But a Haaretz examination of the Jerusalem Dan rate card clearly showed year-round rate differentials in "pilgrim" and "group" rates for tourist groups arriving during the same periods.

For example, a Christian group planning to visit Israel  for the Feast of Tabernacles, from October 1-7, was quoted a half-board "High Season" rate of $124 per person for a standard room at the Dan Jerusalem. Yet for a Jewish group visiting Israel that same week for its observance of the seven-day Festival of Sukkot, the per-person rate for the same room with the two-meal, half-board supplement would cost $145, a difference of nearly 15 percent.

The hotel rate differentials can amount to hundreds of dollars in savings for a couple planning to remain in Israel for a week or more, some tour operators who spoke to Haaretz noted. "That is pretty significant," says Miranda Gravitz, a senior travel consultant at Ziontours.

Ami Etgar, general manager of the Israel Incoming Tour Operators Association, rejected the notion that pilgrim rates were discriminatory, arguing that variations in prices in travel packages were no different than variations in airline ticket prices. "In [the tourism] industry, there is always a segmentation of markets," said Etgar, an economist. "This is not a question of discrimination. It's about supply and demand and the ability of different markets to pay."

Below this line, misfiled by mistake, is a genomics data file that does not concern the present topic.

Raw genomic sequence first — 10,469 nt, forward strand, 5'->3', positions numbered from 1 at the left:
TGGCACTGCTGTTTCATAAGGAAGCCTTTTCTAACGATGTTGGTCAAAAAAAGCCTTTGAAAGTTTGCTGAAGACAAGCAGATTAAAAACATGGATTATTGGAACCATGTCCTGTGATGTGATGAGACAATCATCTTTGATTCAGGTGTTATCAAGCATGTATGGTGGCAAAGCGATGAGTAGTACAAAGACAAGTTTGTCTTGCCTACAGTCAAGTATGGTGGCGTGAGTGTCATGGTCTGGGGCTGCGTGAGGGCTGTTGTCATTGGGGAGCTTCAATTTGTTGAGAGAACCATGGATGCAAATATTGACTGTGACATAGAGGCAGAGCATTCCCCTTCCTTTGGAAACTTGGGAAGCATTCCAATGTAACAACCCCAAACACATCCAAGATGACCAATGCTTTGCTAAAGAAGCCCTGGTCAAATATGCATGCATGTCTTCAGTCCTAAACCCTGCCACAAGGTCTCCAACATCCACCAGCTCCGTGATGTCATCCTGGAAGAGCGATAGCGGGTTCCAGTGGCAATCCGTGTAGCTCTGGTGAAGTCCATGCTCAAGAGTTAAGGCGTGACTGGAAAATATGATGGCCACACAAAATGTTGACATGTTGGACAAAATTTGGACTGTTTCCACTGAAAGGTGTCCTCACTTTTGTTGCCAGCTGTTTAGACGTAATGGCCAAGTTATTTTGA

And, according to Feldman of Ziontours, the hotel industry has apparently determined that Jewish tour groups - some of which visit Israel more than once a year - are indeed willing to pay higher prices. "The Jewish tourist, or the synagogue or ADL group, probably will end up spending more money in Israel," said Feldman. "Do we just assume that all Jews have money and there are no lower-middle-class Jews?"

"The issue of pricing is really a question for the hoteliers," said Etgar, who in a 2009 interview with the Israeli web site Passport News said his association has faced "strong competition" from an estimated 30 tour operators based in East Jerusalem.

Israel's Tourism Ministry did not respond to a written request for a statement or for a request to interview Minister Stas Misezhnikov regarding pilgrim rates.

Pnina Shalev, a spokesperson for the Israel Hotel Association, said the organization "was not familiar" with pilgrim rates and referred all inquiries to the specific hotels offering the rates.

Haaretz attempted to interview members of the sales and marketing department of the Dan Hotels Corporation, but was referred to the public relations firm of Ran Rahav Communications, Ltd., which issued the following statement: "The Corporation has long offered a large and diverse number of attractive marketing packages to different groups from all over the world."